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Filed 6/19/19 CERTIFIED FOR PUBLICATION IN THE COURT OF APPEAL OF THE STATE OF CALIFORNIA THIRD APPELLATE DISTRICT (Sacramento) ---THE PEOPLE, C088735 Petitioner, (Super. Ct. No. JV136177) v. THE SUPERIOR COURT OF SACRAMENTO COUNTY, Respondent; K. L., Real Party in Interest. THE PEOPLE, C088736 Petitioner, (Super. Ct. No. JV138822) v. THE SUPERIOR COURT OF SACRAMENTO COUNTY, Respondent; R. Z., Real Party in Interest. 1 ORIGINAL PROCEEDING in mandate. Petition denied. Alyson Lewis, Judge. Anne Marie Schubert, District Attorney, Morgan Gire, Supervising Deputy District Attorney, Alissa Kubochi, Deputy District Attorney, for Petitioner. Xavier Becerra, Attorney General, Thomas S. Patterson, Senior Assistant Attorney General, Tamar Pachter, Supervising Deputy Attorney General, Nelson R. Richards, Deputy Attorney General, for the People of the State of California as an interested party. No appearance for Respondent Paul R. Irish, under appointment by the trial court, for Real Party in Interest K. L. Steven M. Garrett, Public Defender, Mark K. Slaughter, Supervising Assistant Public Defender and Noel Calvillo, Assistant Public Defender, for Real Party in Interest R. Z. This case presents a narrow question for determination: is Senate Bill No. 1391 (Stats. 2018, ch. 1012, § 1) (S.B. 1391) void as an unconstitutional amendment to Welfare and Institutions Code1 section 707 as modified by the Public Safety and Rehabilitation Act of 2016 (Proposition 57)? Petitioner, the People of the State of California,2 filed two petitions for writ of mandate with this court seeking relief from separate orders by respondent Superior Court of Sacramento County refusing to transfer real parties in interest R. Z. and K. L. from juvenile to criminal court for purposes of criminal prosecution based on section 707 as modified by legislative enactment of S.B. 1 Undesignated statutory references are to the Welfare and Institutions Code. 2 While the petitions for writ of mandate before this court are titled with the People of the State of California as petitioner, the cases were filed by the Sacramento County District Attorney, who is representing the People of the State of California in the underlying juvenile cases. As required by California Rule of Court, rule 8.29(c), petitioner also served the Attorney General with the petition. The Attorney General, on behalf of the People of the State of California, as an interested party, has taken the position with this court that S.B. 1391 is not an unconstitutional amendment. 2 1391. Specifically, petitioner argues S.B. 1391’s bar on the transfer of minors under the age of 16 for criminal prosecution as adults is unconstitutional because it does not further the intent and purpose of Proposition 57. We disagree and will deny the petitions. BACKGROUND The underlying conduct that brings the minor real parties in interest within the jurisdiction of either the juvenile court or the criminal court is not relevant to resolution of the narrow legal issue before us. Accordingly, we limit our factual and procedural recitation to those matters pertinent to our inquiry. In early 2016, petitioner charged minor K. L., who was 15 years old at the time of the alleged conduct, by felony criminal complaint of murder, attempted murder, and shooting into an occupied vehicle, with additional allegations that K. L. personally discharged a firearm causing death and great bodily injury and that he committed the crimes for the benefit of, at the direction of, or in association with a criminal street gang. In 2017, following the passage of Proposition 57 by the electorate, the trial court suspended criminal proceedings and certified K. L. to juvenile court for a transfer hearing. Thereafter, in October 2018, the trial court found K. L. unfit for juvenile court and granted petitioner’s motion to transfer K. L. to criminal court. However, the trial court stayed that transfer order until January 2019 to determine the applicability and constitutionality of a new legislative enactment -- S.B. 1391. Over petitioner’s opposition, on January 10, 2019, the trial court dismissed the motion to transfer K. L. to criminal court, vacated its prior order transferring the minor, and sent the matter to juvenile court. In late 2017, minor R. Z., who was 15 years old at the time of the alleged conduct, was arraigned on a juvenile petition alleging that he came within the jurisdiction of the juvenile court because he committed murder and personally discharged a firearm causing great bodily injury or death in the commission of the homicide. In December 2018, the 3 trial court found R. Z. unfit for juvenile court and granted petitioner’s motion transferring R. Z. to criminal court. However, the trial court stayed execution of that order until January 2019 so that it could determine the effect of S.B. 1391 on its order transferring the minor. Over petitioner’s opposition, on January 10, 2019, the trial court dismissed the motion to transfer R. Z. to criminal court, vacated its prior order transferring the minor, and sent the matter to juvenile court. On January 28, 2019, petitioner filed petitions for writ of mandate with this court challenging the trial court’s orders directing the proceedings relative to the conduct of K. L. and R. Z. to be conducted in juvenile court. On January 31, 2019, to prevent the attachment of jeopardy prior to resolution of the issue raised by the petitions for writ of mandate (see Gonzalez v. Municipal Court (1973) 32 Cal.App.3d 706, 713-714), we stayed the juvenile court proceedings pending our decision on the petitions for writ of mandate. To resolve an issue of statewide importance, we thereafter issued orders to show cause in both matters. DISCUSSION Petitioner challenges the constitutionality of S.B. 1391 on the basis that barring criminal prosecution of 14- or 15-year-old minors does not further the purpose and intent of Proposition 57.3 Specifically, petitioner argues that it was the intent of Proposition 57 3 To the extent petitioner also asserts that S.B. 1391 is unconstitutional because it contravenes the intent of Proposition 21 passed by the electorate in the year 2000, that argument lacks merit. Upon the passage of Proposition 57, the only provisions in section 707 relating to adult prosecution of minors under the age of 16 were those added by that voter enactment. All remnants of Proposition 21 were deleted by passage of Proposition 57. (Compare Official Voter Information Guide, Gen. Elec. (2016) text of Prop. 57, § 4.2, pp. 144-145 [striking in their entirety subdivisions (c) and (d) of § 707] (2016 Voter Guide) with Official Voter Information Guide, Primary Elec. (2000) text of Prop. 21, § 26, pp. 127-129 [amending subdivision (c) and adding subdivision (d) of § 707 thereby permitting direct adult prosecution of 14- and 15-year-old minors]; see also J.N. v. Superior Court (2018) 23 Cal.App.5th 706, 710-711 [construing Proposition 57 as 4 to specifically authorize criminal prosecution of 14- and 15-year-old minors charged with serious offenses, but to vest the decision whether to transfer the minors to criminal court with a judge instead of a prosecutor. We are not persuaded. I Dictates Of Our Statutory Review As petitioner’s argument asserts that S.B. 1391 is an improper amendment of a voter-approved initiative, we must first clarify when an initiative may be amended by legislative enactment. “The Legislature . . . may amend or repeal an initiative statute by another statute that becomes effective only when approved by the electors unless the initiative statute permits amendment or repeal without the electors’ approval.” (Cal. Const. Art. II, § 10, subd. (c).) Proposition 57 authorizes legislative amendment of its provisions that amended section 707, “so long as such amendments are consistent with and further the intent of this act by a statute that is passed by a majority vote of the members of each house of the Legislature and signed by the Governor.” (2016 Voter Guide, § 5, p. 145.) The limited question before us is whether S.B. 1391 is “consistent with and further[s] the intent of” Proposition 57. In this context, “[w]e ‘start[] with the presumption that the Legislature acted within its authority’ and uphold the validity of the legislative amendment ‘if, by any reasonable construction, it can be said that the statute furthers the purposes’ of the initiative.” (People v. DeLeon (2017) 3 Cal.5th 640, 651; see also Gardner v. Schwarzenegger (2009) 178 Cal.App.4th 1366, 1374; Foundation for Taxpayer & Consumer Rights v. Garamendi (2005) 132 Cal.App.4th 1354, 1365 [“We presume the constitutionality of a legislative act, resolving all doubts in favor of the act, and must uphold the act unless a conflict with a provision of the state or federal Constitution is a rejection of Proposition 21].) Accordingly, we limit our discussion to whether S.B. 1391 is a proper amendment of Proposition 57. 5 clear and unquestionable”].) “In identifying the purposes of an initiative, we examine the initiative as a whole, and are guided by, but not limited to, its general statements of purpose. [Citation.] We must give effect to an initiative’s specific language, as well as its major and fundamental purposes.” (Gardner, at p. 1374.) The limitations on legislative amendment are “strictly construed and may not be given effect as against the general power of the legislature, ‘ “ ‘unless such limitations clearly inhibit the act in question.’ ” ’ ” (Foundation, at p. 1365; see also Amwest Surety Ins. Co. v. Wilson (1995) 11 Cal.4th 1243, 1255-1256.) And, as is true of all statutory interpretation, we begin first with the language of the statute, giving its words ordinary meaning, and construing it within the context of the statute and overall statutory scheme as a whole. (Robert L. v. Superior Court (2003) 30 Cal.4th 894, 900-901.) If the language is ambiguous, we refer to other “ ‘ “indicia” ’ ” of voter intent, such as the Official Voter Information Guide. (Ibid.) We may also be guided by the general description of the initiative’s purpose offered by its proponents.4 (Proposition 103 Enforcement Project v. Quackenbush (1998) 64 Cal.App.4th 1473, 1490-1491.) 4 Petitioner has argued that Proposition 57 was a compromise measure, and that when initially introduced it would have “[e]stablish[ed] 16 as the minimum age at which juveniles may be transferred to adult court.” (See Brown v. Superior Court (2016) 63 Cal.4th 335, 340.) Because that version of the proposition was not voted on by the voters or included in the official materials provided to the voters, it does not provide us any indication of the voters’ intent in approving Proposition 57. (See Delaney v. Superior Court (1990) 50 Cal.3d 785, 802 [declining to consider material that was not presented to the voters as evidence of the voters’ intent]; see also Board of Supervisors v. Lonergan (1980) 27 Cal.3d 855, 866 [“ballot pamphlets may constitute the only legislative history of an initiative measure adopted by the voters”].) Nevertheless, we note that this fact does not support petitioner’s argument that S.B. 1391 is contrary to the intent and purpose of Proposition 57. That it was the proponents’ intent, at least at one time, to eliminate criminal prosecution of 14 and 15 year olds in Proposition 57 and that they might have been persuaded to remove that language from the initiative (see Brown, at p. 341 [during the requisite comment period proponents of Proposition 57 spoke with several interest groups, including the California District Attorneys Association]), 6 II A Brief Statutory History For more than a century, California courts have recognized that proceedings for juveniles charged with crimes are different than for adults accused of crimes. (See Ex Parte Ah Peen (1876) 51 Cal. 280, 281 [explaining the purposes of a proceeding against a 16 year old is “not punishment for offenses done, but reformation and training . . . with a view to his future usefulness when he shall have been reclaimed to society, or shall have attained his majority”].) This distinction was incorporated in California’s first statutory approach to juvenile law. (See Stats. 1903, ch. 43, §§ 1, 7-8, pp. 44, 46-47 [authorizing placement of child alleged to be delinquent in own home under supervision of probation officer, in state reform school, with some association, society, or corporation, or in a family home, who will care for the child].) It was further encapsulated in the 1961 statutory overhaul to juvenile law, which initiated the now-familiar best interest of the child standard, with a goal of promoting “care and guidance . . . as will serve the spiritual, emotional, mental, and physical welfare of the minor and the best interests of the State.” (Stats. 1961, ch. 1616, § 502, p. 3460.) With this legislative intent in mind, we turn to a review of the procedural requirements for criminal prosecution of minors. “ ‘Historically, a child could be tried in criminal court only after a judicial determination, before jeopardy attached, that he or she was unfit to be dealt with under juvenile court law. Since 1975 the procedural requirements for fitness hearings have been established by section 707.’ [Citation.] The general rule used to be that ‘any individual less than 18 years of age who violates the criminal law comes within the jurisdiction of the juvenile court, which may adjudge such an individual a ward of the court.’ ” (People v. Superior Court (Lara) (2018) 4 Cal.5th 299, 305.) Indeed, for suggests that S.B. 1391 furthers that intent to have more juveniles fall within juvenile jurisdiction. 7 decades only those minors who were at least 16 years of age at the time of the offense could be transferred to criminal court. (See Hicks v. Superior Court (1995) 36 Cal.App.4th 1649, 1654-1655; see also Stats. 1961, ch. 1616, §§ 500, 510, 707, pp. 3459, 3462, 3485 [as enacted in 1961, the “ ‘Juvenile Court Law’ ” set 16 as a minimum age for transfer to criminal court for prosecution or to state prison for incarceration].) However, in 1994, the Legislature expanded that group to include minors aged 14 or 15 at the time of the offense, for certain charged crimes and with certain limiting circumstances. (Stats. 1994, ch. 453 (AB 560), § 9.5; Hicks, at pp. 1655-1656.) At that time, any transfer of a minor was still subject to a judicial determination of unfitness. (Hicks, at pp. 1656-1657; see also Manduley v. Superior Court (2002) 27 Cal.4th 537, 548-549.) Then, in 2000, the voters enacted Proposition 21, “the Gang Violence and Juvenile Crime Prevention Act.” (Manduley v. Superior Court, supra, 27 Cal.4th at pp. 544-545.) At that time, “certain minors who were 16 years of age or older at the time they committed specified crimes were required to be prosecuted in a court of criminal jurisdiction--without any requirement of a determination by the juvenile court that the minor was unfit for treatment under the juvenile court law.” (Id. at p. 549; see also Juan G. v. Superior Court (2012) 209 Cal.App.4th 1480, 1488-1489.) Among other things, Proposition 21 extended direct filing in criminal court by the prosecution to those minors aged 14 or 15 years old, who were charged with certain offenses in certain circumstances. (Manduley, at pp. 549-550.) “California voters approved Proposition 57, dubbed the Public Safety and Rehabilitation Act of 2016, at the November 2016 general election.” (In re Edwards (2018) 26 Cal.App.5th 1181, 1185.) With respect to juveniles, “Proposition 57 changed the procedure again, and largely returned California to the historical rule. ‘Among other provisions, Proposition 57 amended the Welfare and Institutions Code so as to eliminate direct filing by prosecutors. Certain categories of minors . . . can still be tried in criminal court, but only after a juvenile court judge conducts a transfer hearing to consider various 8 factors such as the minor’s maturity, degree of criminal sophistication, prior delinquent history, and whether the minor can be rehabilitated.’ ” (People v. Superior Court (Lara), supra, 4 Cal.5th at p. 305.) Indeed, under Proposition 57, youths aged 16 or older who had committed felonies were eligible for transfer, following a judicial determination of fitness for juvenile adjudication, while youths aged 14 or 15 were eligible following a judicial determination only if they had committed certain enumerated serious crimes. (2016 Voter Guide, § 4.2, p. 142.) Courts have noted that the enactment of Proposition 57 reflects a “sea change in penology regarding the relative culpability and rehabilitation possibilities for juvenile offenders” over the 16 years since Proposition 21 was enacted, as reflected in several judicial opinions. (People v. Vela (2017) 11 Cal.App.5th 68, 75, citing Graham v. Florida (2010) 560 U.S. 48, 67 [176 L.Ed.2d 825, 840] [a juvenile may not be sentenced to life without the possibility of parole for a nonhomicide offense ] & Miller v. Alabama (2012) 567 U.S. 460, 469-472 [183 L.Ed.2d 407, 417-419] [a juvenile may not be sentenced to life without the possibility of parole, even for a homicide, without consideration of youth-related factors in sentencing].) Then, in 2018, the Legislature enacted S.B. 1391, which further amended section 707 by removing the authority of the prosecutor to seek transfer of a minor who was 14 or 15 years old at the time of committing the offense, unless the minor was not apprehended prior to the end of juvenile court jurisdiction. III The Purpose And Intent Of Proposition 57 The uncodified text of Section 2 of Proposition 57, sets forth as its purpose and intent the following: “1. Protect and enhance public safety. [¶] 2. Save money by reducing wasteful spending on prisons. [¶] 3. Prevent federal courts from indiscriminately releasing prisoners. [¶] 4. Stop the revolving door of crime by emphasizing rehabilitation, especially for juveniles. [¶] 5. Require a judge, not a prosecutor, to decide whether juveniles should be tried in adult court.” (2016 Voter 9 Guide, § 2, p. 141.) Petitioner argues S.B. 1391 conflicts with Proposition 57’s intent to have a juvenile court judge determine whether a 14 or 15 year old should be tried in adult court. If S.B. 1391 contravenes any stated primary purpose of the initiative, it is invalid. (Gardner v. Schwarzenegger, supra, 178 Cal.App.4th at p. 1378; Foundation for Taxpayer & Consumer Rights v. Garamendi, supra, 132 Cal.App.4th at pp. 1370-1371.) Thus, we must ascertain whether, as petitioner urges, it would contravene the intent of Proposition 57 to preclude prosecution of 14 and 15 year olds in adult court. It is a stated intent of Proposition 57 that “a judge, not a prosecutor, . . . decide whether juveniles should be tried in adult court.” As noted above, Proposition 57 amended section 707 to provide that instead of directly filing charges in criminal court, a prosecutor may move for transfer of proceedings to criminal court, and the juvenile court exercises its discretion to determine whether such a transfer is appropriate. (2016 Voter Guide, § 4.2, pp. 142, 144.) S.B. 1391 has not eliminated that procedural scheme but has limited the pool of minors eligible for such a transfer.5 Under S.B. 1391, for minors aged 16 and older, the prosecutor continues to make a motion for transfer of the charged minor, and the juvenile court determines whether the minor should be transferred for criminal prosecution. (§ 707, subd. (a).) So, at least with respect to minors aged 16 and over, there is no conflict between Proposition 57 and S.B. 1391. The question then becomes whether it was a specific intent of Proposition 57 to permit prosecution of minors aged 14 or 15 in adult court. There is no dispute that by its language, Proposition 57 does permit transfer of minors aged 14 or 15 if they commit certain crimes. (2016 Voter Guide, § 4.2, p. 142.) That is not, however, determinative of 5 We note that our sister court has come to the same conclusion in People v. Superior Court (Alexander C.) (2019) 34 Cal.App.5th 994 [noting that though S.B. 1391 “narrows the class of minors who are subject to . . . potential transfer,” this has no effect on the stated intent of Proposition 57 that a judge rather than a prosecutor decide whether the minor is suitable for juvenile court].) 10 whether it was one of the “major and fundamental purposes” of Proposition 57 (Gardner v. Schwarzenegger, supra, 178 Cal.App.4th at p. 1374) or that eliminating that possibility is a “clear and unquestionable” conflict with Proposition 57 (Foundation for Taxpayer & Consumer Rights v. Garamendi, supra, 132 Cal.App.4th at p. 1365).6 Proposition 57 does not state as its specific intent that minors aged 14 or 15 be subject to prosecution in criminal court. Rather, the language used in the stated purpose of Proposition 57, which petitioner asserts is contravened by S.B. 1391, is to have a “judge, not a prosecutor, . . . decide whether juveniles should be tried in adult court.” (2016 Voter Guide, § 2, p. 141.) This language does not suggest a focus on retaining the ability to charge juveniles in adult court so much as removing the discretion of district attorneys to make that decision. This interpretation of the language, which inherently reduces the number of juveniles tried in adult court, is supported by other explicit statements of intent to “reduc[e] wasteful spending on prisons,” “[p]revent federal courts from indiscriminately releasing prisoners,” and to “emphasiz[e] rehabilitation, especially for juveniles.” (2016 Voter Guide, § 2, p. 141.) That said, as the plain language of Proposition 57 is not decisive on the issue, we turn to other indicia to discern the voters’ intent on this subject. With respect to juveniles, the official title and summary for Proposition 57, prepared by the Attorney General and included in the ballot materials provided to the voters, states: “Provides juvenile court judges shall make determination, upon prosecutor 6 This is not a circumstance in which we are called upon to determine whether a legislative enactment amends an initiative (see Franchise Tax Bd. v. Cory (1978) 80 Cal.App.3d 772, 776-777); rather, the question here is merely whether the amendment contravenes the intent and purpose of the initiative. The argument proffered by petitioner that an amendment to the provisions enacted by Proposition 57 is ipso facto a contravention of the intent and purpose of Proposition 57 would render superfluous Proposition 57’s own decree that the initiative may be amended so long as the amendment is “consistent with and further[s] [its] intent.” 11 motion, whether juveniles age 14 and older should be prosecuted and sentenced as adults for specified offenses.” (2016 Voter Guide, p. 54.) The summary prepared by the legislative analyst explains that Proposition 57 “changes state law to require that, before youths can be transferred to adult court, they must have a hearing in juvenile court to determine whether they should be transferred. As a result, the only way a youth could be tried in adult court is if the juvenile court judge in the hearing decides to transfer the youth to adult court. Youths accused of committing certain severe crimes would no longer automatically be tried in adult court and no youth could be tried in adult court based only on the decision of a prosecutor.” (2016 Voter Guide, p. 56.) The analysis further expounds that “the measure specifies that prosecutors can only seek transfer hearings for youths accused of (1) committing certain significant crimes . . . when they were age 14 or 15 or (2) committing a felony when they were 16 or 17. As a result of these provisions, there would be fewer youths tried in adult court.” (Ibid.) The official argument in favor of Proposition 57 included in the ballot materials notes that Proposition 57 will “focus[] resources on keeping dangerous criminals behind bars, while rehabilitating juvenile and adult inmates and saving tens of millions of tax payer dollars.” (2016 Voter Guide, p. 58.) Further, it states: “Overcrowded and unconstitutional conditions led the U.S. Supreme Court to order the state to reduce its prison population. Now, without a common sense, long-term solution, we will continue to waste billions and risk a court-ordered release of dangerous prisoners. This is an unacceptable outcome that puts Californians in danger . . . .” (Ibid.) Specifically addressing juveniles, the argument in favor claims that Proposition 57 “[r]equires judges instead of prosecutors to decide whether minors should be prosecuted as adults, emphasizing rehabilitation for minors in the juvenile system.” (Ibid.) It explains that “[e]vidence shows that the more inmates are rehabilitated, the less likely they are to reoffend. Further evidence shows that minors who remain under juvenile court supervision are less likely to commit new crimes. Prop. 57 focuses on evidence-based rehabilitation 12 and allows a juvenile court judge to decide whether or not a minor should be prosecuted as an adult.” (Ibid.) Taken as a whole, and in the context of juvenile offenders, it appears the intent of Proposition 57 was to reduce the number of youths who would be prosecuted as adults. This appears to be an intent that will further other broader purposes of Proposition 57 to reduce the number of offenders incarcerated in state prisons, and to increase the opportunities for rehabilitation, particularly for juvenile offenders. That Proposition 57 enacted a procedural scheme to remove from the prosecutor and vest in the judiciary the discretion to determine whether a youth should be prosecuted as an adult, and that it stated it was its intent to impose such a transfer of discretionary power, is in accord with these other purposes. Additionally, under the scheme formalized by Proposition 57, the judiciary merely acted as a check on the prosecutor’s discretionary decision by ruling on the motions for transfer, it did not independently decide which charged youths should be subject to the possibility of transfer. This scheme, and these stated purposes and intent are not contravened by S.B. 1391. Rather, S.B. 1391 furthers the stated purpose and intent of Proposition 57 to have fewer youths removed from the juvenile justice system. And, while Proposition 57 did continue to permit transfer of 14 and 15 year olds to adult court for prosecution, there is nothing in the language of Proposition 57 or the ballot materials to suggest that it was a specific intent of Proposition 57 to ensure that 14- and 15-year-old juvenile offenders would continue to be subject to adult criminal prosecution. S.B. 1391 does not conflict with Proposition 57 but advances its stated intent and purpose to reduce the number of youths to be tried in adult court, reduce the number of incarcerated persons in state prisons, and emphasize rehabilitation for juveniles. Accordingly, we conclude S.B. 1391 is not an unconstitutional amendment of section 707 as modified by Proposition 57. 13 DISPOSITION The petitions for writ of mandate are denied. To promote the interests of justice, this decision is final forthwith as to this court. (See Cal. Rules of Court, rule 8.490(b).) Pending finality of this decision, our previously issued stay orders dated January 31, 2019, remain in effect. Upon finality, those orders are vacated. /s/ Robie, Acting P.J. We concur: /s/ Butz, J. /s/ Renner, J. 14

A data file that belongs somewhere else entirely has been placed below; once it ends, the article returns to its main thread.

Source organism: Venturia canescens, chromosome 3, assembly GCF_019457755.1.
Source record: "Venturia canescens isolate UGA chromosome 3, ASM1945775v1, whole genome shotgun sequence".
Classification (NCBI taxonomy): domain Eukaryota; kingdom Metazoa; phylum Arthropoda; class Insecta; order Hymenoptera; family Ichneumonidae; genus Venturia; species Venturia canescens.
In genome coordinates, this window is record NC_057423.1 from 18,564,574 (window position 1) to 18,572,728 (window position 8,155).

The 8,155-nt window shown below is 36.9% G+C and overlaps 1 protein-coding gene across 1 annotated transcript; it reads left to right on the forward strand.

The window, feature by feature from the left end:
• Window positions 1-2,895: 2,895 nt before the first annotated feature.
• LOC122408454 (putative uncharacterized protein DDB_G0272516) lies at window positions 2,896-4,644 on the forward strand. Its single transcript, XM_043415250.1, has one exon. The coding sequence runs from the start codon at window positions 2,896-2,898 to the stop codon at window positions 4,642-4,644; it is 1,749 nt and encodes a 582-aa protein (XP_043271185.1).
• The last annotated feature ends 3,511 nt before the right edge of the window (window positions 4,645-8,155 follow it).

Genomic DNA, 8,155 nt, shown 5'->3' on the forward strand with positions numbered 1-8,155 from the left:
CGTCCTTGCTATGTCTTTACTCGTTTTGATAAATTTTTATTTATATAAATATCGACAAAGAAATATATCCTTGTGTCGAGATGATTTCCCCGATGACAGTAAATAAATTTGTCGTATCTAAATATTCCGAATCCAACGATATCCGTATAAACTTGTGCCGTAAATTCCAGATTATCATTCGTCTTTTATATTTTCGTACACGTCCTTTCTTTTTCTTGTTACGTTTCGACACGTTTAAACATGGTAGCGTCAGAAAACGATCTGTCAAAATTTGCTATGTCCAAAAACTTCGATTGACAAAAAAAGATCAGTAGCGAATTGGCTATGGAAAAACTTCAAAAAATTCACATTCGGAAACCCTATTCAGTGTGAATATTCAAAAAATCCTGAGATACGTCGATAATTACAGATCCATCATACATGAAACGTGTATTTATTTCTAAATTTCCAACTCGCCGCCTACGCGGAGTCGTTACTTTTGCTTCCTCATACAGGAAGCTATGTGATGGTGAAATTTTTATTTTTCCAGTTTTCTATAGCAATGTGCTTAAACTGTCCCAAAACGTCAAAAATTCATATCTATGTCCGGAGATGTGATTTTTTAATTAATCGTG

Primary Holding

The Court of Appeal held S.B. 1391 did not conflict with Proposition 57 but advanced its stated intent and purpose to reduce the number of youths to be tried in adult court, reduced the number of incarcerated persons in state prisons, and emphasized rehabilitation for juveniles.